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Friday afternoon, the Treasury Department reported that, despite a growing economy and low unemployment, the federal deficit shot up by $320 billion in fiscal year 2023. That’s unusual. But what’s really bizarre is why the deficit exploded.

According to the report, overall spending actually dropped by 2% compared with 2022 as the COVID-19 spending splurge abated.

What drove up the deficit this year was a sudden and completely unexpected 9% drop in tax revenues. Not only did revenues come up hundreds of billions lower than last year, but they were well below what everybody expected them to be.

At the start of the year, the Treasury Department and the Office of Management and Budget projected revenues for fiscal 2023 at around $4.7 trillion. The Congressional Budget Office figured it would be $4.8 trillion.

The actual amount: $4.4 trillion.

In other words, there’s between $300 billion and $400 billion worth of missing tax revenues.

Keep in mind that those forecasts assumed that nothing changed in terms of policy over the course of the year, and all were based on economic projections that turned out, if anything, to be pessimistic.

The CBO, for example, figured the nation’s GDP would be $26.3 trillion by the middle of this year. The actual number was $27.1 trillion. It projected an unemployment rate of 4.6%. The actual number was 3.6%. It expected there to be 154 million jobs; there were 155.5 million. The CBO figured inflation would be running at 4.1%. It was 3.7%.

In a normal world, a better-than-expected economy would result in more revenues for the federal government, not less.

Keep in mind, too, that it’s exceedingly rare for tax revenues to drop from one year to the next. In fact, it’s happened only eight times since 1960 – always around an economic downturn – and the average decline was just 4.7%. Even when the COVID lockdowns caused a massive recession, revenues only dipped by 1.2% in 2020. (Revenues plunged nearly 17% during the financial crisis.)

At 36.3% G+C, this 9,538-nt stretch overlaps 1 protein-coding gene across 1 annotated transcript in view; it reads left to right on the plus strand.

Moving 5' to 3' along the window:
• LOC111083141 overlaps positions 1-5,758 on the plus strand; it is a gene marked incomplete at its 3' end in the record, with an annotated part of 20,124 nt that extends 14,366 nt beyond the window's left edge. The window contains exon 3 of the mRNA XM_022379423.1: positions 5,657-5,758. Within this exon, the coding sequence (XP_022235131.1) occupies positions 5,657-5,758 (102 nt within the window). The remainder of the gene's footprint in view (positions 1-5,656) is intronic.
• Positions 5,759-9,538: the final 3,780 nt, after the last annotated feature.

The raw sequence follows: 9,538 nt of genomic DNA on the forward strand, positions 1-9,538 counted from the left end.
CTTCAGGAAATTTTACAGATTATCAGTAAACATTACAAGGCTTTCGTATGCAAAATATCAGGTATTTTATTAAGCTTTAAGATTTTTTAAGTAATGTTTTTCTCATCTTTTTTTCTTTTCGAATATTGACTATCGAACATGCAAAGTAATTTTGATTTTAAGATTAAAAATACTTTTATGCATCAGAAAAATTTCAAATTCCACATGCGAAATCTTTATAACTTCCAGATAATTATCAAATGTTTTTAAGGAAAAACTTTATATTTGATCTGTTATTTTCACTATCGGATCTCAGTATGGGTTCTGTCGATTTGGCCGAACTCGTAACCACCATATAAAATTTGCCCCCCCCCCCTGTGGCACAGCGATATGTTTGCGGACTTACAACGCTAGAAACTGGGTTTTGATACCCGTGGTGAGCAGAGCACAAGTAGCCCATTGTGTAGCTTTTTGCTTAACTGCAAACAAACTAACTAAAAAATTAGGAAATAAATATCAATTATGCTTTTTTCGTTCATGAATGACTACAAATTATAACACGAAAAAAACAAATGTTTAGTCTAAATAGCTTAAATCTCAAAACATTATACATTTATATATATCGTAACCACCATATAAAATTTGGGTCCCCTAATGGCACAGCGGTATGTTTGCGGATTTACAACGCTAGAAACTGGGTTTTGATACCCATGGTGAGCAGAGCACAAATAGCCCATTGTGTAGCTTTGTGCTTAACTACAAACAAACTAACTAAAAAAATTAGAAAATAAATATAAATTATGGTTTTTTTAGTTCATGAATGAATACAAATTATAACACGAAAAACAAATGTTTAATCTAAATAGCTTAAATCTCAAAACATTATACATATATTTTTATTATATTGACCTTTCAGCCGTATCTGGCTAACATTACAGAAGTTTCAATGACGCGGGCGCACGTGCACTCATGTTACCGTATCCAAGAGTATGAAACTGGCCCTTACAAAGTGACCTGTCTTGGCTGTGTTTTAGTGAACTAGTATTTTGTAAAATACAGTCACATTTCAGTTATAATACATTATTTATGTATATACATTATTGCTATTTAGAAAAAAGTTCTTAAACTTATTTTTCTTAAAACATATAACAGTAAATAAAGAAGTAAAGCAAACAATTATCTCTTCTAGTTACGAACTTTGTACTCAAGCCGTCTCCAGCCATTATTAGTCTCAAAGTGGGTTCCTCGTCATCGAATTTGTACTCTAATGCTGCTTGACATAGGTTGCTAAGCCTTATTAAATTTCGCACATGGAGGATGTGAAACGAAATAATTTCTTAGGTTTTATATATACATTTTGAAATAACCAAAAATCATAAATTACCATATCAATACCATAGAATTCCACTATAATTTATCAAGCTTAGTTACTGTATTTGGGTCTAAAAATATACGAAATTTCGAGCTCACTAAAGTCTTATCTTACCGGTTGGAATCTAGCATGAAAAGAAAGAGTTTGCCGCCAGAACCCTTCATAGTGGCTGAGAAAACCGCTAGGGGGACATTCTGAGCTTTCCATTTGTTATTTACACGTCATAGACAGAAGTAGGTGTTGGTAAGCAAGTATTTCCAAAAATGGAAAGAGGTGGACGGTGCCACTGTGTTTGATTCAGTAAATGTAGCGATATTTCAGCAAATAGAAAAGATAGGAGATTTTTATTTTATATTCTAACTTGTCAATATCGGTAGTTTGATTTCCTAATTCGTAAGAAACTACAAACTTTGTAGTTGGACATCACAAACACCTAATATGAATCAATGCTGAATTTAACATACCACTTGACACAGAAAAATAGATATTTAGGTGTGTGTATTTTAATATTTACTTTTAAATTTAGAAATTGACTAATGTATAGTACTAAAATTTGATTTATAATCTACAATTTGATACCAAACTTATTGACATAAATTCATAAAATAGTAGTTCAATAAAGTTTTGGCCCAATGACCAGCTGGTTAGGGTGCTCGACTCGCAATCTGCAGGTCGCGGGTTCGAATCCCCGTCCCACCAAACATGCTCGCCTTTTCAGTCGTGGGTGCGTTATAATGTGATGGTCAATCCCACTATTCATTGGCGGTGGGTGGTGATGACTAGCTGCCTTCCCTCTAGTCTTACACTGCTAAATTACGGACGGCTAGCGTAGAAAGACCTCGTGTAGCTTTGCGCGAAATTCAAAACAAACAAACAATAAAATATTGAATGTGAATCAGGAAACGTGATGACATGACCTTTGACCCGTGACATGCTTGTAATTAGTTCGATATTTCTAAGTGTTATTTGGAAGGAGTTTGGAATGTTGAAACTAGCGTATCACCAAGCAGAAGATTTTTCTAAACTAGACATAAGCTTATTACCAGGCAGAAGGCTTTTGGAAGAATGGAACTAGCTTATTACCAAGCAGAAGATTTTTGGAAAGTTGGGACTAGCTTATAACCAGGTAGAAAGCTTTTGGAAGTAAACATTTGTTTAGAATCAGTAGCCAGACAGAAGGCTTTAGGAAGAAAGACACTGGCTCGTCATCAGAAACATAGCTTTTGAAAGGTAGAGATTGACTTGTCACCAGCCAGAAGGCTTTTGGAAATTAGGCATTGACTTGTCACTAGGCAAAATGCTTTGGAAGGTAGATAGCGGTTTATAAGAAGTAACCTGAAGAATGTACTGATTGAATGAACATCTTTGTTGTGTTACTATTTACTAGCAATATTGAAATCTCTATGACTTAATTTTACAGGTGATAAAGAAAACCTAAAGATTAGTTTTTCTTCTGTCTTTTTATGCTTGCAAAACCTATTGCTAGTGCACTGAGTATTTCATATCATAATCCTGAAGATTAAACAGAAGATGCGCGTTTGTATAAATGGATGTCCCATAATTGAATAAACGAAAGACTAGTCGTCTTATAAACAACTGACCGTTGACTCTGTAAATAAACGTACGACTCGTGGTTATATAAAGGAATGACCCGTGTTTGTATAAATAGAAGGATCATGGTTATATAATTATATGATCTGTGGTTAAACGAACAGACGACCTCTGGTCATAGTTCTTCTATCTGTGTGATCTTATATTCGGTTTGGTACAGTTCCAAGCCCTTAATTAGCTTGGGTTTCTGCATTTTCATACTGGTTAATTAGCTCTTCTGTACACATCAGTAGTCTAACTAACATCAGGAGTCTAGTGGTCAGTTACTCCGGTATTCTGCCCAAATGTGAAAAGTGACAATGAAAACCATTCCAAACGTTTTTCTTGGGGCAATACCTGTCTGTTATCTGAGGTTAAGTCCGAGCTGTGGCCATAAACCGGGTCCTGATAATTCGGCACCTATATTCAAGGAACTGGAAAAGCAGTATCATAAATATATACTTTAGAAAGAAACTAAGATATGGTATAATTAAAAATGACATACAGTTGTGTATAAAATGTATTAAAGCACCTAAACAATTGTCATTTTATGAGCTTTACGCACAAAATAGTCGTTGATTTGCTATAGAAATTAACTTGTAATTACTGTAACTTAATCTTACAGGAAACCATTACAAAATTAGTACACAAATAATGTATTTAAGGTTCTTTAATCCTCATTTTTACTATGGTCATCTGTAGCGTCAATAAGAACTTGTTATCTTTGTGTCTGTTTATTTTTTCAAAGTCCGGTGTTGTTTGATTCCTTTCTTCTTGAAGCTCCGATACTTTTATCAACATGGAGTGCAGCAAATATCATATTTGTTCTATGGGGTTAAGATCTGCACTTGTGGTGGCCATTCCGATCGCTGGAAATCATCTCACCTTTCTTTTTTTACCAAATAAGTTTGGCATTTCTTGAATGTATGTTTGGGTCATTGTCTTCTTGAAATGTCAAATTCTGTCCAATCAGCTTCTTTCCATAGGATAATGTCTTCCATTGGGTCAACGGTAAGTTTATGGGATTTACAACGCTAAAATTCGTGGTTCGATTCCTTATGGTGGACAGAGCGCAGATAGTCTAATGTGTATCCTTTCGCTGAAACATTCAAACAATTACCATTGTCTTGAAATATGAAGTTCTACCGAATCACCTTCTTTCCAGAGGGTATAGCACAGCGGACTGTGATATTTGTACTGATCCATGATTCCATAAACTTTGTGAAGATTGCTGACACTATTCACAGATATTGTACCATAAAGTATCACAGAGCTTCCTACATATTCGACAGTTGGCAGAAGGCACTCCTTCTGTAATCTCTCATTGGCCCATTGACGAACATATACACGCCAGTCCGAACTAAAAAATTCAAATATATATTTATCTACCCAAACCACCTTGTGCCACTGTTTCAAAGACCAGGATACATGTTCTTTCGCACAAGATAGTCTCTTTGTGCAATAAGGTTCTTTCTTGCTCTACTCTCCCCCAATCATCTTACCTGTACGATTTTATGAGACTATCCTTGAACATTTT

It’s also worth noting that revenues continued to climb after the Kennedy, Reagan and Trump pro-growth tax cuts went into effect.

Sources: Office of Management and Budget, National Bureau of Economic Research. I&I Chart.

Then there’s the fact that Joe Biden raised taxes in 2023. The Inflation Reduction Act, which Biden signed in August 2022, included $60 billion in tax hikes in 2023, including a new tax on business income, an enormous increase in IRS funding to increase audits, an excise tax on stock buybacks, more taxes on natural gas, oil, and coal, and the phase-out of some Trump business tax cuts.

Yet, despite the hike in business taxes, corporate income tax revenue dropped by $5.3 billion in 2023. Individual income taxes plunged by $456 billion.

What happened? Where did this $300 billion go? And why isn’t this front-page news?

Don’t get us wrong, we’d like to see the tax burden on Americans sharply decline – on a permanent basis – commensurate with a monumental reduction in the size and scope of the federal government.

But that’s not what happened this year. The federal government is still tremendously bloated – spending in 2023 will be 43% higher than it was the year before COVID-19. The national debt now tops $33 trillion. Social Security and Medicare are racing toward insolvency. Biden is pushing Congress for another $100 billion to finance the never-ending war in Ukraine and provide aid to Israel.

Did the Biden administration overcount revenues in the past two years to paper over the colossal spending increases? Is the White House goosing employment and other economic data today to make the economy look better than it is? Is Biden’s budget team just hopelessly incompetent?

Preston Bashers of the Heritage Foundation speculates that the shortfall could be the result of a sharp drop in capital gains tax revenues, the explosion in “green” tax credits, and other factors.

Somebody in the Biden administration should be made to explain what happened.

In the meantime, we’re now deeper in debt than ever. Way to go Brandon.

— Written by the I&I Editorial Board